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By Barry L. Musikant, DMD
The safest ways to effectively shape canals must include the safety of the instruments meaning most prominently that they predictably stay intact. Without such assurances, the shaping and cleansing of the canal will be compromised in multiple ways. The most obvious way to assure the integrity of the instruments is to minimize the amplitude of motion they are subject to. We want to avoid the torsional stresses and cyclic fatigue that are generated when instruments are used in rotation be it continuous or interrupted. One effective way to do this is the implementation of a 30º reciprocating handpiece that oscillates at 3000-4000 cycles per minute.

Please note that an arc of motion that is limited to 1/12 of a circle, or 5 minutes on the face of a clock (Fig 1), can afford high frequencies of motion without any concern for instrument separation.

The integrity of the instrument by itself does not mean that the canals will be automatically well cleansed. It simply means that they will stay intact. However, it is a good starting point in employing a system where the dentist is confident in that they can use the instrument against all the walls of canals that are often highly oval and sheath-like in cross-section along a good portion of their length. We all know the alternative of using greater tapered rotary NiTi. Straight-line access, wider coronal openings, and the imposition of a conical shape are necessary to reduce the possibility of instrument separation. In the process, the practitioner needlessly weakening the remaining tooth structure; imparting reduced chances of long term success.

For best practices use an 02 tapered stainless steel modified reamers through a 20, rather than K-files, are used to shape the glide path. Manual usage of these instruments are generally limited to the first and thinnest instrument negotiated to the apex. With the proper measurement made via the apex locator, the first reamer negotiated to the apex manually is attached at that level to the 30º reciprocating handpiece and oscillating at 3000-4000 cycles per minute is worked vigorously and uniformly against all the walls of the canal. The key distinction here is the use of reamers rather than K-files. Reamers have fewer and more vertically oriented flutes. Incorporating a flat they are commercially known as SafeSiders (Fig 2) and due to their design encounter far less resistance along the length of a canal when negotiating to the apex. Vertical flutes, unlike the horizontally oriented flutes of a K-file, tend to glide through any debris present in the canal rather than impacting it apically and losing length. With the first clockwise motion of the modified reamers, dentin is shaved away further reducing the engagement of the instrument along length and reducing apical resistance in the process.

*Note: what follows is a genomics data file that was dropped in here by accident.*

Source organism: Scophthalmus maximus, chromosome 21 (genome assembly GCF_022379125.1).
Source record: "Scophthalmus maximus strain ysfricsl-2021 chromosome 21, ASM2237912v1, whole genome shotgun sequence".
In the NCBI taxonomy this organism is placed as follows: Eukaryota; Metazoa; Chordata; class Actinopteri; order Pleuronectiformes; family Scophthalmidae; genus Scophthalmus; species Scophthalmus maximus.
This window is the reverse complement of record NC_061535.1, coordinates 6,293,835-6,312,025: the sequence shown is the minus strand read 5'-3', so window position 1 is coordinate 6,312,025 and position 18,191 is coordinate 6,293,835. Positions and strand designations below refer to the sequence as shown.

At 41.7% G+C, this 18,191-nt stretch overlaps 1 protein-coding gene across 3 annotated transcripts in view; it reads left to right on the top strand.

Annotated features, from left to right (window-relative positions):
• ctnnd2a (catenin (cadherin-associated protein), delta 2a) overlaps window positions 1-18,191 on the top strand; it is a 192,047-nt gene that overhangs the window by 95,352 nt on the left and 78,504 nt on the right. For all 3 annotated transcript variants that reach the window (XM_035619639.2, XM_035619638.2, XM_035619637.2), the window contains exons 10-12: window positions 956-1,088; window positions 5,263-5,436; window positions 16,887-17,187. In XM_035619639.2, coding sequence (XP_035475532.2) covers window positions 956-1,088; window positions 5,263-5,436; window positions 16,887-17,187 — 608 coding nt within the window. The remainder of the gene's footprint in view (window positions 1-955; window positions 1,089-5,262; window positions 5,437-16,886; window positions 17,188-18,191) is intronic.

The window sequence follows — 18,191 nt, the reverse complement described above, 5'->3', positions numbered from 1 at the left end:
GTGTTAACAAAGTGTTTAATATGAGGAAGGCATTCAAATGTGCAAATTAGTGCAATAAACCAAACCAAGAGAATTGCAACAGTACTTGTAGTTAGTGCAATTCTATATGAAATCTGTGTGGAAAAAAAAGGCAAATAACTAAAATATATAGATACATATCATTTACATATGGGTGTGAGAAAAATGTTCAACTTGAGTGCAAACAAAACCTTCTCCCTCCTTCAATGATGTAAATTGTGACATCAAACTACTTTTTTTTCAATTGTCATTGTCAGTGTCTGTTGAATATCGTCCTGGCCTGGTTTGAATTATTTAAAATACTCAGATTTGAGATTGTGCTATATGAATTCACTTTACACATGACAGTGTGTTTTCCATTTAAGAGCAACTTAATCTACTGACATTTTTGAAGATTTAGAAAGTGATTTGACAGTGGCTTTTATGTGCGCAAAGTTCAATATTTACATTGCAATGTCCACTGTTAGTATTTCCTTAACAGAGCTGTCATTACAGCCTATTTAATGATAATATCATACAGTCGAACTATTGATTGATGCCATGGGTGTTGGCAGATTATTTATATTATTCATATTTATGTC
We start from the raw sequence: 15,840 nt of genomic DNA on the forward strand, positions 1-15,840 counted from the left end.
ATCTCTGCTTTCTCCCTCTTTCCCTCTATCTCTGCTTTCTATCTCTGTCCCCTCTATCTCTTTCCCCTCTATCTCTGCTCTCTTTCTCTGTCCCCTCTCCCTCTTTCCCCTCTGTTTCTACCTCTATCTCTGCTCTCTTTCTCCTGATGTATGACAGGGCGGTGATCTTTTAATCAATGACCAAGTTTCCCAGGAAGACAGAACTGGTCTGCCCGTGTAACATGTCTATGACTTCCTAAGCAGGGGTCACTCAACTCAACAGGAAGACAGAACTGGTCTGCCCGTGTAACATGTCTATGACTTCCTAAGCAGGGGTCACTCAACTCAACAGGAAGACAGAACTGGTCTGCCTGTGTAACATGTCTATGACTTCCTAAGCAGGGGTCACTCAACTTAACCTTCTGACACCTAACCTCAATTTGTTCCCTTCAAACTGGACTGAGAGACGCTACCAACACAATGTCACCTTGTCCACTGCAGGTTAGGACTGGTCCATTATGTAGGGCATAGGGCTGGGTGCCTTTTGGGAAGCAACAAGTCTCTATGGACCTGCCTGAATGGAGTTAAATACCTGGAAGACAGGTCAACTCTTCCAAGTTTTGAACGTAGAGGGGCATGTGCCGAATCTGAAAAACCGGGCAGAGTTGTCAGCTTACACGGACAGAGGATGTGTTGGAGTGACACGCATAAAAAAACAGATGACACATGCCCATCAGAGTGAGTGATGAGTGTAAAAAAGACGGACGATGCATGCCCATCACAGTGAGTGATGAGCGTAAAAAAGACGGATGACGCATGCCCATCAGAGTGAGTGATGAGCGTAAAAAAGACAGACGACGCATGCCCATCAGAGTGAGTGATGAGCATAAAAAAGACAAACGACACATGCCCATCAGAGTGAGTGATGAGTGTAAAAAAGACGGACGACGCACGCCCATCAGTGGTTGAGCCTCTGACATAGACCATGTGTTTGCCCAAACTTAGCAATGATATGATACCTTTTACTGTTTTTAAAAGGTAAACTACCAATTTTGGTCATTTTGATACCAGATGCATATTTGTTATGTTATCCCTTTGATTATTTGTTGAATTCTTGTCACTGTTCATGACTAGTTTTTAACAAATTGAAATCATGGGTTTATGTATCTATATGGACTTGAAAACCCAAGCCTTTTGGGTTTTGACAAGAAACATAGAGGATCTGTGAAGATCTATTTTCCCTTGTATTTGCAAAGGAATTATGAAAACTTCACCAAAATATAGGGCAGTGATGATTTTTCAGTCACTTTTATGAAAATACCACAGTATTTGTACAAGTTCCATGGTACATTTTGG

The design differences between a K-file (Fig 3) and modified reamers are far from trivial. In reality, they create a basis for a far simpler, safer more effective way to shape canals. The creation of the glide path has essentially been a manual task. By employing a 30º reciprocating handpiece generating an extremely rapid watch winding motion the hand fatigue associated with the manual use of K-files, is eliminated and the process of shaping the canal to a minimum of 20 is dramatically reduced. This feature alone is highly desirable for any dentist wishing to increase his/her productivity. However, the advantages extend beyond reduced time requirements and the elimination of hand fatigue. Because separation virtually disappears as a possibility, the dentist gains the confidence to use these instruments with vigor in both the mesio-distal and bucco-lingual planes.